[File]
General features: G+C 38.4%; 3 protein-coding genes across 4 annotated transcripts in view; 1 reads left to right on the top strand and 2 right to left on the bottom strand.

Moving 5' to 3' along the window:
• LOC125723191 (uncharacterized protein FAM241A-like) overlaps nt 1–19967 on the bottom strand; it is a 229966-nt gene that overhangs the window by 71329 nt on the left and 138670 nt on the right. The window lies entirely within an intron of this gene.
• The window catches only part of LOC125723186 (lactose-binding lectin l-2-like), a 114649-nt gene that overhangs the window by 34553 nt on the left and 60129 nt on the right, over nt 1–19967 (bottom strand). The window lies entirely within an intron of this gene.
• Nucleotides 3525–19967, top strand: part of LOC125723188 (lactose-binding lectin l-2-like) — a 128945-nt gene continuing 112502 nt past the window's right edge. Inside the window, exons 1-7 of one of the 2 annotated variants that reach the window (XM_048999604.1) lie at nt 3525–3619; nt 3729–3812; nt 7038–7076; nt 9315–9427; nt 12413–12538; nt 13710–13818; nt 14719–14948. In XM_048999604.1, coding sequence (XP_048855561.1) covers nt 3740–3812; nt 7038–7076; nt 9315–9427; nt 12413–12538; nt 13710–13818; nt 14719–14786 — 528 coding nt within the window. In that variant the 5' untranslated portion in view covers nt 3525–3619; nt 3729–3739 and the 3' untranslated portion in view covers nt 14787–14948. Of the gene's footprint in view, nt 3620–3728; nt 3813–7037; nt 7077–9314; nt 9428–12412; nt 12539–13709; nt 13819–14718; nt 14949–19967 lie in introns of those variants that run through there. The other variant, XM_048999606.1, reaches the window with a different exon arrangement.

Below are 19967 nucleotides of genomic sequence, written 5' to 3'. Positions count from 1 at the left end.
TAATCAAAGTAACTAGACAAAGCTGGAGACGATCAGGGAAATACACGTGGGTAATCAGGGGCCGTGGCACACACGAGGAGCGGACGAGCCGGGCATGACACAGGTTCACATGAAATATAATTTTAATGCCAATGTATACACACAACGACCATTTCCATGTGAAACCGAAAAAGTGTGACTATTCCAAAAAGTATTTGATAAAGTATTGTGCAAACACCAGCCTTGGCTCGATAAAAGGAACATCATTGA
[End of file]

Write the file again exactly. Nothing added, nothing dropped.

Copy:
General features: G+C 38.4%; 3 protein-coding genes across 4 annotated transcripts in view; 1 reads left to right on the top strand and 2 right to left on the bottom strand.

Moving 5' to 3' along the window:
• LOC125723191 (uncharacterized protein FAM241A-like) overlaps nt 1–19967 on the bottom strand; it is a 229966-nt gene that overhangs the window by 71329 nt on the left and 138670 nt on the right. The window lies entirely within an intron of this gene.
• The window catches only part of LOC125723186 (lactose-binding lectin l-2-like), a 114649-nt gene that overhangs the window by 34553 nt on the left and 60129 nt on the right, over nt 1–19967 (bottom strand). The window lies entirely within an intron of this gene.
• Nucleotides 3525–19967, top strand: part of LOC125723188 (lactose-binding lectin l-2-like) — a 128945-nt gene continuing 112502 nt past the window's right edge. Inside the window, exons 1-7 of one of the 2 annotated variants that reach the window (XM_048999604.1) lie at nt 3525–3619; nt 3729–3812; nt 7038–7076; nt 9315–9427; nt 12413–12538; nt 13710–13818; nt 14719–14948. In XM_048999604.1, coding sequence (XP_048855561.1) covers nt 3740–3812; nt 7038–7076; nt 9315–9427; nt 12413–12538; nt 13710–13818; nt 14719–14786 — 528 coding nt within the window. In that variant the 5' untranslated portion in view covers nt 3525–3619; nt 3729–3739 and the 3' untranslated portion in view covers nt 14787–14948. Of the gene's footprint in view, nt 3620–3728; nt 3813–7037; nt 7077–9314; nt 9428–12412; nt 12539–13709; nt 13819–14718; nt 14949–19967 lie in introns of those variants that run through there. The other variant, XM_048999606.1, reaches the window with a different exon arrangement.

Below are 19967 nucleotides of genomic sequence, written 5' to 3'. Positions count from 1 at the left end.
TAATCAAAGTAACTAGACAAAGCTGGAGACGATCAGGGAAATACACGTGGGTAATCAGGGGCCGTGGCACACACGAGGAGCGGACGAGCCGGGCATGACACAGGTTCACATGAAATATAATTTTAATGCCAATGTATACACACAACGACCATTTCCATGTGAAACCGAAAAAGTGTGACTATTCCAAAAAGTATTTGATAAAGTATTGTGCAAACACCAGCCTTGGCTCGATAAAAGGAACATCATTGA